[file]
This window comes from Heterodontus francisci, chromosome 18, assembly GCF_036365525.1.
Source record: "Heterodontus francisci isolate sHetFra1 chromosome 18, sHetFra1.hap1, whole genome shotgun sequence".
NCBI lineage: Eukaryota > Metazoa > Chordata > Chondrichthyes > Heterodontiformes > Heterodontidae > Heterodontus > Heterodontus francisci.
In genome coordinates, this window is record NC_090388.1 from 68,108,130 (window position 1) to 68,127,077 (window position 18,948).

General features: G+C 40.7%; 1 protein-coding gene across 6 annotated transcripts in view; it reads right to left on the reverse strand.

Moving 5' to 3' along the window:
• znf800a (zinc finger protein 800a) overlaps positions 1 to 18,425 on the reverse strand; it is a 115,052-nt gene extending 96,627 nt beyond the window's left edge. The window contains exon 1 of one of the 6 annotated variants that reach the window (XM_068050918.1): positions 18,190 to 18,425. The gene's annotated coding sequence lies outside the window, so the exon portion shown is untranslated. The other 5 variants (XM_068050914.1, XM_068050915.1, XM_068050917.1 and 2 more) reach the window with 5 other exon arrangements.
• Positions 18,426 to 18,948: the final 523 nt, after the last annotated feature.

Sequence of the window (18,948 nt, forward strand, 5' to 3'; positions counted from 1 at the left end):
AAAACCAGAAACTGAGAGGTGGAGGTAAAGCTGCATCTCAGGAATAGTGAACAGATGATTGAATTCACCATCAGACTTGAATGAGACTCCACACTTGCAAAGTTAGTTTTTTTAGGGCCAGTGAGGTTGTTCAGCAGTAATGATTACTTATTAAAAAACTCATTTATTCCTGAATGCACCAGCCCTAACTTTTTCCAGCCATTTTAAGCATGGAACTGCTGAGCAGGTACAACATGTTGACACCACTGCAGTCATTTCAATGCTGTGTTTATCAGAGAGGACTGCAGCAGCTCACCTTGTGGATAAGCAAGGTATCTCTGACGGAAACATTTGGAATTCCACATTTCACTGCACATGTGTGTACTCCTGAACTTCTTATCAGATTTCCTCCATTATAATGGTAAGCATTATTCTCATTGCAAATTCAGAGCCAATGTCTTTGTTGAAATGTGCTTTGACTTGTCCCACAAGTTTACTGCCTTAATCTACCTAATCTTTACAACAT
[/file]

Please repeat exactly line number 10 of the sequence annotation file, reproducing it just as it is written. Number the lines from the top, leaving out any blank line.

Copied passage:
AAAACCAGAAACTGAGAGGTGGAGGTAAAGCTGCATCTCAGGAATAGTGAACAGATGATTGAATTCACCATCAGACTTGAATGAGACTCCACACTTGCAAAGTTAGTTTTTTTAGGGCCAGTGAGGTTGTTCAGCAGTAATGATTACTTATTAAAAAACTCATTTATTCCTGAATGCACCAGCCCTAACTTTTTCCAGCCATTTTAAGCATGGAACTGCTGAGCAGGTACAACATGTTGACACCACTGCAGTCATTTCAATGCTGTGTTTATCAGAGAGGACTGCAGCAGCTCACCTTGTGGATAAGCAAGGTATCTCTGACGGAAACATTTGGAATTCCACATTTCACTGCACATGTGTGTACTCCTGAACTTCTTATCAGATTTCCTCCATTATAATGGTAAGCATTATTCTCATTGCAAATTCAGAGCCAATGTCTTTGTTGAAATGTGCTTTGACTTGTCCCACAAGTTTACTGCCTTAATCTACCTAATCTTTACAACAT